5.1 Registering a Custom Post Type and Taxonomy
In this lesson, you'll learn how custom post types and taxonomies are registered so you can use them in a custom query.
1.Introduction1 lesson, 00:58
2.WordPress and PHP 2 lessons, 20:34
3.First Steps With PHP3 lessons, 28:09
4.Coding in PHP6 lessons, 1:06:20
5.Practical Project: A Custom Archive Page2 lessons, 21:07
6.Conclusion1 lesson, 03:28
5.1 Registering a Custom Post Type and Taxonomy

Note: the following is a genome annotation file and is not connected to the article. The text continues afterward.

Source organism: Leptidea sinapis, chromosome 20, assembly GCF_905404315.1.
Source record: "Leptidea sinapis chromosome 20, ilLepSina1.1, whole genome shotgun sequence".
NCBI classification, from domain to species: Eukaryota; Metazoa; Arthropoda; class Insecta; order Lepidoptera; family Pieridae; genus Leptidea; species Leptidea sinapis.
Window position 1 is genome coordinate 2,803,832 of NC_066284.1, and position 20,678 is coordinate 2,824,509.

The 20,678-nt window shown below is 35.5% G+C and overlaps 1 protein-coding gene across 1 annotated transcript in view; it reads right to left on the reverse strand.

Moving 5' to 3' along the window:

Hello and welcome back to this Tuts+ course on learning PHP. In this part of the course, I'm gonna show you a real world example of how I created a theme template file and used some functions in a theme using different aspects of PHP that you've already learned. So in this, we'll use some conditionals. We'll use an advanced loop. And we'll use some arrays and variables. And I'll show you the files in my theme for this website that I used to create a bespoke archive page. So here's the archive page before making the adjustments. So this is an archive page for books because it's an author website. And this uses the same template as any other archive in the site. So for example, if we take a look at an archive here, this is using the same template file the archive.php file. It's slightly different at the moment because I've actually reverted to the archive.php file on this local demonstration site. And so you can see that the sidebar isn't showing correctly. But that will all be fixed as we work on the archive page. Because this page is designed to be full width rather than having a sidebar on the right-hand side. So at the moment, my archive page is pretty dull. It's designed for a layout where the featured images are landscape rather than being portrait, and where there's more text to the side. And also where there's a sidebar over here. So there's a lot of white space next to each book, which we don't want. What I want instead is for all the books to be next to each other, arranged in a grid. In addition, the books aren't shown in any specific order. This is just the order in which I added them to the site. It's not in publication order. So what I want to do instead is order them by series because a number of these books are in series or trilogies. So we're gonna create a custom query that is used in our archive page that uses the main query that WordPress runs, but runs through that query more than one time. So it only sends the query to the database once, which saves time and processing. But it reads through that query more than once in order to help put the books in a given series, one after the other. It'll also order them in the order we want them to. So let's just take a look on our dashboard. So here, we have our books. And you can see there's a list of them. And each of these books is within a series. Now you can learn more about registering custom post types in our Tuts+ course on custom post types. And, in addition, on the WordPress.org website. The site also uses a custom taxonomy, which again, you can learn about in one of our courses. This one covers both custom post types and taxonomies and on the WordPress.org Codex. But let me just walk you through the code to register that custom post type and taxonomy. Now these are both contained within functions in the functions.php file for our theme. Using the functions file for registering taxonomies and post types isn't necessarily best practice. Because if you change your theme, you don't want to lose those. In this case, I've included it within the theme, because the way that those post types are displayed is fundamental to the theme. So I would never use a theme without the ability to display those custom post types, as well as register them. And also, it's a theme that I developed for my own website rather than a third-party theme. But you could add this code to a plugin, and that would be the best thing to do if you're using a third-party theme. So let's take a look at the code. So to start with, we have a function for registering the post type. So here, this function tutsplus_register_post_type will contain the code for our post type. And so for any post type, you need to set up labels for it, which are what we'll see on the screen when we're working with that post type and also some arguments. So here we have labels which are the name of the post type, which is what will appear both in the browser window at the top of the screen and also in the menu. We've got the singular_name Book, add_new to New Book, add_new_item, Add New Book, edit_item, Edit Book, and so on. So we've got new_item, view_item, search_items. I'm gonna change that to Search Books instead of Search Book, not_found and not_found_in_trash. So those are the labels that we're setting up for our post type. And if I take you back to the website, you'll see up here, we've got Books. And here we've got Books and New Book, for example. So you can see how those labels come into the actual screen and the interface when you're working with your post type. And then we need to set up some arguments. And these relate to how the post type works. So firstly, we've got the labels, which is this labels variable up here. So you can see we're using variables, which we've already covered in this course. And we're using an array of values within that variable. So labels is this labels variable, has_archive is true. That's very important in this case because I want to display an archive of this post type, public is true, hierarchical is false. So it won't behave like pages, which are hierarchical. It will behave like posts, which are not hierarchical. And then here we have an array of things that it supports within WordPress. And these are largely related to the items that you'd add, the data that you'd add to it when editing that post or post of that post type and what you can save for it. So we've got a title, the editor, the excerpt, custom-fields, thumbnail or featured image, and page-attributes. There's an existing taxonomy of rmcc_book, and then category. And then the rewrite is a slug of books. And the reason I've done that is because by default, the URL for this would have in its slug, it would have tutsplus_book, which is the name of the new post type. I don't want that. That's not very user friendly and it's not very SEO friendly. So I use this rewrite argument to change the slug to books. So we can see up here when we look at it, it's rachelmclean/books, not rachelmclean/tutsplus_book. Now the reason I'm calling it tutsplus_ book is so that it's unique. It might be that I or somebody else might install a plugin in the future that has book as a post type in it. And I want to make sure that this is completely unique, so I'm using the tutsplus prefix to make that possible. We then have, moving down, the action hook that we hook that tutsplus_register_post_type function to. So this is our function up here, function tutsplus_register_post_type. And you'll remember we looked already in this course at functions and how you fire them using action hooks. And in this case, I'm hooking it to the init action hook. So that will make sure that my post type is active whenever I'm working in my WordPress site, or whenever I'm viewing it from the front end. So next, we're looking at the taxonomy. And taxonomies have some similar aspects to them when you're registering them as post types, but they're not exactly the same. So this taxonomy is called series. So again, it's got a name, a singular name. It's got values for searching, for all items, for editing. Updating, adding new items, the name of a new item, and the name in the menu. So if we go back to the admin pages for the site, you can see I've got series listed here with some values. And it's also listed under Books here because it's registered to the books post type. And you can see I have Add New Series, for example. So going back to our code, we've got those labels, and then again, we've got arguments. So the first argument is the labels using that labels variable, hierarchical is true. Now in this case, it means it will behave like categories, not like tags. Tags are not hierarchical. You can't nest tags underneath each other, but you can with categories. And a hierarchical taxonomy will behave like that. Sorting is true, I want it to be possible to sort these. I've got orderby term_order, and then I've got this rewrite argument again. And here, again, I've got a slug of series. So if I'm on an archive page for my series, it would have series as the slug and not tutsplus_series, which is the actual name of the taxonomy. I've got show_admin_column to be true, which is how we get, going back to the Books page here, I've got this admin column here. So if you want your taxonomy to show up on the listings for your posts, pages or post type in your admin screens, you need to use that show_admin_column argument. And I've got show_in_rest to be true. And what that does is adds it to the interface for Gutenberg because that uses the REST API. So when I'm editing one of my books, using the Gutenberg block editor, I can add a series to each book in the editing screen. Now if I didn't use that show_in_rest, it will be hidden to me if I was working in Gutenberg. Which, to be honest, is one of those things about Gutenberg which stumped me for quite a while until I discovered this argument when registering a taxonomy. So I had to go back to all my themes and plugins that had taxonomies registered and add that line. So then the final part of the function that I've created is the WordPress function register_taxonomy. And that has three parameters. Firstly, the taxonomy name, tutsplus_series, which is unique because of that prefix. The second is any post types that it might be registered to. So here I'm using that one post type, tutsplus_book, which I already registered. And then, finally, the arguments. And that's all of these arguments here. And then I hook it to the init hook again. So my tutsplus_register_taxonomy function is the second parameter of that add_action function. So that's how you register a taxonomy and a custom post type in WordPress. And that makes them fully functional in my admin screens. And while it creates my post type that I can use for an archive, it doesn't create my archive page. So in the next part of the course, that's what we'll do. We'll create a custom query using a lot of the PHP techniques that we've learned to output these books in a way that looks much better. See you next time, and thanks for watching.